What is that one thing you’ve done as a woman that makes you proud?
I feel I am very close to my family. I’m constantly traveling and meeting new and different kinds of people. At the end of the day, when I go back home to my family, they recognize me as the same girl from the time I was born. I find my gratitude there. For me, validation from my closest people is very important. I don’t question their criticism either. I understand where they’re coming from, I understand the intent, since they’ve known me so deeply over these years. They know my strengths, my weaknesses, they know everything. I just absorb and try to use that information as advice and guidance. And it has always helped me.
What are the important things needed in a place to create a supportive and safe environment for women both at home and in the workplace?
At home, definitely belief comes first. Because don’t always have the clarity of where life turns and when it will translate into our aspirations our dreams. So if you have a family that supports you in terms of belief and trusts your potential it makes a difference. My entire journey is inspired from this note. It is also important for you to be able to deal with situations, regardless of someone’s opinion about you. You should know what your potential is and what you can make of it in the coming years. Self belief comes first, both at home and workplace.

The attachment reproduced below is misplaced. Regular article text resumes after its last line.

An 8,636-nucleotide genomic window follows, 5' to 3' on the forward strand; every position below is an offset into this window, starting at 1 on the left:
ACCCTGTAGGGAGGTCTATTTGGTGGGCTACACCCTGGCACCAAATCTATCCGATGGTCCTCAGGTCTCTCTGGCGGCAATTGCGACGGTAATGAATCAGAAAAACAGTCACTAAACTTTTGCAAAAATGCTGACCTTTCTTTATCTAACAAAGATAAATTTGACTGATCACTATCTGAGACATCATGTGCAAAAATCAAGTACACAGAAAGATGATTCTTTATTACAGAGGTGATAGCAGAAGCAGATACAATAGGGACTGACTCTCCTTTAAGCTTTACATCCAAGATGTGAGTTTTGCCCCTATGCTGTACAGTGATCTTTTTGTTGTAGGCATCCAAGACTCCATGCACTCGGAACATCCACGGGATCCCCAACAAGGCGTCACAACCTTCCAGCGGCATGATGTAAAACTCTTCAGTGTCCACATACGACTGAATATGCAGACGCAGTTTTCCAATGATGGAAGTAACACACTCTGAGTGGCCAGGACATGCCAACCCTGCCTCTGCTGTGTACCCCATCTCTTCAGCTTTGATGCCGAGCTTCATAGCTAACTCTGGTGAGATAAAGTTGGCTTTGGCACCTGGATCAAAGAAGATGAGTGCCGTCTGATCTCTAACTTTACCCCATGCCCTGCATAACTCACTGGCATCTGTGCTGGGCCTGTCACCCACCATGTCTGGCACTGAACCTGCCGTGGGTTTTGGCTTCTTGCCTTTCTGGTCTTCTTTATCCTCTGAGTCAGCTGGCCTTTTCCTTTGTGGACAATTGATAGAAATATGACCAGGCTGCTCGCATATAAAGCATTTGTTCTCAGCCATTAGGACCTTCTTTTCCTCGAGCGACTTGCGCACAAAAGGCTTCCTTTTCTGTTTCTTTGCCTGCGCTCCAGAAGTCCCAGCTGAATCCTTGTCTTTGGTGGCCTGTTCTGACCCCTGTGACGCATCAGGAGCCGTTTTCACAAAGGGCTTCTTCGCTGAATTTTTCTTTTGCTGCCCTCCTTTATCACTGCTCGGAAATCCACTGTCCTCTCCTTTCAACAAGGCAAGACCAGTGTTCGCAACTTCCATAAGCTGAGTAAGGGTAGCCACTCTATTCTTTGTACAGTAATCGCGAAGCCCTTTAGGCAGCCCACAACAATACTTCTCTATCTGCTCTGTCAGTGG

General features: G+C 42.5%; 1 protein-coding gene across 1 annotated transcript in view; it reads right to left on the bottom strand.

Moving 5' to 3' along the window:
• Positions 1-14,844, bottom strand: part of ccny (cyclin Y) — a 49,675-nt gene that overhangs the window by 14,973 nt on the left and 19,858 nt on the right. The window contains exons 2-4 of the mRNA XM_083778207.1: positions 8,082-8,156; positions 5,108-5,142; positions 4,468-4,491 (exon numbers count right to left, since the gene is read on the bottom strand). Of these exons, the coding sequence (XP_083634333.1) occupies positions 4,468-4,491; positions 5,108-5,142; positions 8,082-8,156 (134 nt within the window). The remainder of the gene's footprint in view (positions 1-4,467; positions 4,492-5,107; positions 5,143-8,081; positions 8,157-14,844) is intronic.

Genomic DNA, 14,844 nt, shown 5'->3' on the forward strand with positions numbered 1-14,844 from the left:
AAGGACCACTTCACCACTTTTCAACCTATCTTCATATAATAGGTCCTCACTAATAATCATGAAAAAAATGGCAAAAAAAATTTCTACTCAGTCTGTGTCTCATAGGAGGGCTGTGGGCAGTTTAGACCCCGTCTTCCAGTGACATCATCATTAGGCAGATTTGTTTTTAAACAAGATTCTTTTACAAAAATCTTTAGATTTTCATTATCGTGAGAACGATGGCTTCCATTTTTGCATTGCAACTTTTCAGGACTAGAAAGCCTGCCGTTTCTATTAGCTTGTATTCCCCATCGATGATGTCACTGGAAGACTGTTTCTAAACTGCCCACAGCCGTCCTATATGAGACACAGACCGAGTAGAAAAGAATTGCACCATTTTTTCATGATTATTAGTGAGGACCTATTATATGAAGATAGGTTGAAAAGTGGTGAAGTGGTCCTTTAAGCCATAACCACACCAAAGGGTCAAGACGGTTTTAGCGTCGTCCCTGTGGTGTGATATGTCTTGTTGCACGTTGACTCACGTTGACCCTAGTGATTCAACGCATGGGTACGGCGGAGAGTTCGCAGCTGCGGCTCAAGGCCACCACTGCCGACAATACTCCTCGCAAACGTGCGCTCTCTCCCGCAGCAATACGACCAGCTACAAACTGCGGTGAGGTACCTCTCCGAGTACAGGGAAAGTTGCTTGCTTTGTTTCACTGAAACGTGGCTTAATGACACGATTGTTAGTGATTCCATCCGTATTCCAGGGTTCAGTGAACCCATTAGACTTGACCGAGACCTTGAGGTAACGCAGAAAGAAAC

What does freedom of expression mean to you?
For me, freedom of expression is to be able to share everything that I want to do with absolute honesty. And that may not always necessarily be the perfect picture. When we talk about vulnerabilities, women are sometimes a little fearful of being completely naked in terms of their emotions, sometimes in front of their family and friends as well. They’re afraid of judgment. We don’t want to question that because we’ve all gone through these pressures over the years. It is essential to find out what you want to do with yourself and actually make it happen, which requires mental stamina besides physical work. One should be optimistic at the end of the day and not take failures in a negative way.
What will it take to eradicate the negative perception associated with feminism?
In my point of view, feminism was never meant to be looked at in a negative way. Both men and women have always meant to complement each other. But of course, we all go through our bittersweet experiences, whether it’s friendships or even with the family. Whether you are a feminist or not, what matters that you’re honest and you put across your thoughts in a dignified way.
Who has been your biggest support in life and why?
My parents. I have grown up in an environment where I’ve seen my parents support each other, whether it’s a partnership or friendship. Both my father and my mother are close to their siblings and hold their family together. My biggest fear is, I’d never want to lose my family, they are no less than God to me. They can see through my emotions and tell me I’m feeling sad even when I pretend to be happy.
How can men contribute to achieving equality and mutual respect?